APPENDIX: Detail regarding the maps released under FOI laws


Day 10 of 74, 31 August 2009

  • Map depicts small weathered patches of oil crossing over into the Indonesian EEZ, with patches of heavy oil also spotted to the south of this weathered patch, more than 100 km away from the wellhead.

Day 24 of 74 [untitled] 13 September 2009

  • Two Google map diagrams filed in a 13 September 2009 folder released under FOI laws detail where patches of sheen have been spotted parallel to Rote Island. No further indication is provided as to how these conclusions were reached.
  • Coordinates are pinned at the western and eastern arms of the sheen patch, at 122 32E, 11 28 S, and 124 10, 10 58 S. This places the patch of sheen within 69 km (37 nautical miles) and 89km (48nm) at the outermost points.
  • These diagrams depict ‘patches of sheen’ spotted closer than 69km from the south eastern tip of Rote Island. This is far closer than estimates currently relied upon by PTTEP AA of 94km from Rote Island.  
  • However, if the distance is measured approximately from the closest point of the coast of Rote to the ‘patches of sheen’, this appears to be approximately 37km, (20nm).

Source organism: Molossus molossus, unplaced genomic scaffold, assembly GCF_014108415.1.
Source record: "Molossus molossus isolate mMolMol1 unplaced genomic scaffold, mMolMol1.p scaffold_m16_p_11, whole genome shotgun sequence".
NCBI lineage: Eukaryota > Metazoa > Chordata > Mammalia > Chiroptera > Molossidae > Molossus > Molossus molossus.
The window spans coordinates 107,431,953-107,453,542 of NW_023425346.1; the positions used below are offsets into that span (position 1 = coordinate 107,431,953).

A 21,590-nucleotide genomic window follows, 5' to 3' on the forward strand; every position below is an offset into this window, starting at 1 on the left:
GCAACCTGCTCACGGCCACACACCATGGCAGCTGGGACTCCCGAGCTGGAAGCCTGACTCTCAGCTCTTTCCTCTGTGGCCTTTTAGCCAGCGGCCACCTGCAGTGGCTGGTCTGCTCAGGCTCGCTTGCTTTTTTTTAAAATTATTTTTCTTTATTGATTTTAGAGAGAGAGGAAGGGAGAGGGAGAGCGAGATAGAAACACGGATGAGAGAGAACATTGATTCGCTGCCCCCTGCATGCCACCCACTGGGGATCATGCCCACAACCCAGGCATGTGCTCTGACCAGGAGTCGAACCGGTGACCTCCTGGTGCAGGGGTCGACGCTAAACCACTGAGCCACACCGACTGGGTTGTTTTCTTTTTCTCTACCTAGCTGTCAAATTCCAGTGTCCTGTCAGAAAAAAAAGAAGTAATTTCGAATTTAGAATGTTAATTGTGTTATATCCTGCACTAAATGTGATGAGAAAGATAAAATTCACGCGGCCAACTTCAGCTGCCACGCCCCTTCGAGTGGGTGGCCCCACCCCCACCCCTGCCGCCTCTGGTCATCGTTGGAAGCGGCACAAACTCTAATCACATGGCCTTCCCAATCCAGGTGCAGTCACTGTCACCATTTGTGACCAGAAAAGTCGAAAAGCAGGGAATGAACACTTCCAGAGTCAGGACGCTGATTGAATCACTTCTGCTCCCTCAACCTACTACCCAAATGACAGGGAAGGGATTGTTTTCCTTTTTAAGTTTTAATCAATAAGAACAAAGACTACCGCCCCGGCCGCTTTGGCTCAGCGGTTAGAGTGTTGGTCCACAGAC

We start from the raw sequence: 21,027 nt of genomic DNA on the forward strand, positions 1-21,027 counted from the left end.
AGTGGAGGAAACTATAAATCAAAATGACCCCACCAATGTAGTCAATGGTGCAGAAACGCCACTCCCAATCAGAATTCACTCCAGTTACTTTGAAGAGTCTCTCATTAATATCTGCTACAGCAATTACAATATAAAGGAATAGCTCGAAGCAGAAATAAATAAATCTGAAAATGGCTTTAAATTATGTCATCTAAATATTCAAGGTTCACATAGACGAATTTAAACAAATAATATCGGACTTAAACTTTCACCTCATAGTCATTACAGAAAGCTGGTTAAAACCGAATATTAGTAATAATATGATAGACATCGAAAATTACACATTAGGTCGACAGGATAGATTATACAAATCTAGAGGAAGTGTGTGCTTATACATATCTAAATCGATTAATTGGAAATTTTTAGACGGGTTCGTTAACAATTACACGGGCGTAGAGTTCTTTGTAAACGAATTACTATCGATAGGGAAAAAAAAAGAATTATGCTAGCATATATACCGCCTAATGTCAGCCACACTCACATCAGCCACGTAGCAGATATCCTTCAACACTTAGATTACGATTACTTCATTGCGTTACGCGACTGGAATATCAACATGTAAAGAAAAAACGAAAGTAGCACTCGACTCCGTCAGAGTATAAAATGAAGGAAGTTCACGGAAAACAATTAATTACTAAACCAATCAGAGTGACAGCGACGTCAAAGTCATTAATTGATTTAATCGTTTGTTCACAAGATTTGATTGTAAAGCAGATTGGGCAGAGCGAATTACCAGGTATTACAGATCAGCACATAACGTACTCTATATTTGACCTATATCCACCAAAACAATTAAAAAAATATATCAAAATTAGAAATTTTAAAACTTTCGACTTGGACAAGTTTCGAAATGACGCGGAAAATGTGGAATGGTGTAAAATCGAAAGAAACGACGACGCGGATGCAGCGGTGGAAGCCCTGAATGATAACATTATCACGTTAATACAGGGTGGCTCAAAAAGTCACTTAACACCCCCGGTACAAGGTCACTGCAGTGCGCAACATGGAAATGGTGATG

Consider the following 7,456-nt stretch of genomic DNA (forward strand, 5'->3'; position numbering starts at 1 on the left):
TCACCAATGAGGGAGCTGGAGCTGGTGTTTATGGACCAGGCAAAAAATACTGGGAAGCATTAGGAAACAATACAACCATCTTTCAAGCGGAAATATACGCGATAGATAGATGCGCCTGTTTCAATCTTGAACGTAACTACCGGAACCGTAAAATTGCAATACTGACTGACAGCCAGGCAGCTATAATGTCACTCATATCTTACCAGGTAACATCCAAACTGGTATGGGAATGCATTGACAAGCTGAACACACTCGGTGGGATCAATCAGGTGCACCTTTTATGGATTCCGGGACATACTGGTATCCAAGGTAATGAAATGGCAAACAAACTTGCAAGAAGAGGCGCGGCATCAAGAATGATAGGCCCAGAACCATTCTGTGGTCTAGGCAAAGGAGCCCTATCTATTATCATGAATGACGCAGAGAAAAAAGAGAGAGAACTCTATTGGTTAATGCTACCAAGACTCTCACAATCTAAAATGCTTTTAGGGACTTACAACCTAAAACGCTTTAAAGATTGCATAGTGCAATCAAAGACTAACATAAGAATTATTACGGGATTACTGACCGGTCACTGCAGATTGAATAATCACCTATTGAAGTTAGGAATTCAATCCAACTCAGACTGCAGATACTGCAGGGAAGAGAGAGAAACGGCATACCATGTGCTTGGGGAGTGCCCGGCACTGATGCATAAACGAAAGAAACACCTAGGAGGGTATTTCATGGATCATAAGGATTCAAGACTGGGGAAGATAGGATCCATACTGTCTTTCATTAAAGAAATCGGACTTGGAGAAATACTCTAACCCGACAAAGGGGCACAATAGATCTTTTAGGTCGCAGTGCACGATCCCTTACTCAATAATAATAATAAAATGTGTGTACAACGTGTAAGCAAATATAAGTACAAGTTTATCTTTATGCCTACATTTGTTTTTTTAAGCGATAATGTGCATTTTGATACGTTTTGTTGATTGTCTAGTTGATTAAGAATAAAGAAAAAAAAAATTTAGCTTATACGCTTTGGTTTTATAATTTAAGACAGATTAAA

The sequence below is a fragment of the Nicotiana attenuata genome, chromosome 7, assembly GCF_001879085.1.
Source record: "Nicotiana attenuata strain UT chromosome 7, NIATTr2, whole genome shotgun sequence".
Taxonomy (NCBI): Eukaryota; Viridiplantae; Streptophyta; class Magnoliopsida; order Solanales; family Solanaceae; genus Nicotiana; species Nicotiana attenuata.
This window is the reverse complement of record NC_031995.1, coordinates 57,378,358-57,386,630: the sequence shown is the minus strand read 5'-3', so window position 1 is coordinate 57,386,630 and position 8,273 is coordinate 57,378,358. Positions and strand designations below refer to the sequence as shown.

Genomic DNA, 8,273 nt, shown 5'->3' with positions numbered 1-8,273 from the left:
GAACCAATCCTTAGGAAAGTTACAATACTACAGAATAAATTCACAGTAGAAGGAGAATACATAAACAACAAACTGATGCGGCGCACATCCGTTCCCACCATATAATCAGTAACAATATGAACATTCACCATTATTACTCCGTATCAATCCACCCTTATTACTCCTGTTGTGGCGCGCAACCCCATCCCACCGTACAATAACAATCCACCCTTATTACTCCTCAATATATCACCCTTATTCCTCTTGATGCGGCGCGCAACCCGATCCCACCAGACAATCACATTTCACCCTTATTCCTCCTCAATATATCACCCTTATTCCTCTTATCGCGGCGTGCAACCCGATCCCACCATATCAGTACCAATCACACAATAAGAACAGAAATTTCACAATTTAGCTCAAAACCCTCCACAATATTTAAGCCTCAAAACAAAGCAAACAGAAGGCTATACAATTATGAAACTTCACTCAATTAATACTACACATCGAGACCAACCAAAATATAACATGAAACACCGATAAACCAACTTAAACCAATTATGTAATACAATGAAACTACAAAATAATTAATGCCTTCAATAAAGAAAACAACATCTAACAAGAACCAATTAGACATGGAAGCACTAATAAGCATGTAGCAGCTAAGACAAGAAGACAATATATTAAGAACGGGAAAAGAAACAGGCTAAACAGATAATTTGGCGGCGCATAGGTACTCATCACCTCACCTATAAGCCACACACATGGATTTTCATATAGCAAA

• This was on Day 24 out of 74, and approximately 8 days before the estimate upon which PTTEP AA has relied.  

Day 27 of 74 16 September 2009

  • Map depicts 10% sheen within 57km (31nm) of Rote Island. The closest point from West Timor to the observed oil is approximately 55km (30nm).
  • The flight path does not travel significantly closer to the Indonesian coast to determine the spread of the oil, which could have been closer.
  • Given that sheen was spotted approximately 20 nautical miles off Rote’s southern coast on 13 September, it may have been expected that future flights would travel closer to ascertain the oil’s extended reach.
  • The map depicts a large patch of sheen extending approximately 240 km in length (north-south) and approximately 190km wide (east-west).


Day 32 of 74, 21 September 2009

  • The map, headed ‘Location of oil reported 21 September 2009 (closest reported oil to Indonesian coastline) depicts 10 – 50% sheen 94km (51nm) from Rote Island.
  • This appears to be the map on which PTTEP AA has relied.
  • The flight path does go slightly north of where the sheen is spotted, and does not record sheen, but for the most part stays within the boundaries of the Australia/Indonesia Seabed Treaty.


[2] In its Montara Environmental Monitoring Program Report of Research (2013), (at 6) PTTEP AA cites that the ‘closest recorded oil from Indonesia was 94 kilometres’.



Tags: Compensation Indonesia Montara oil spill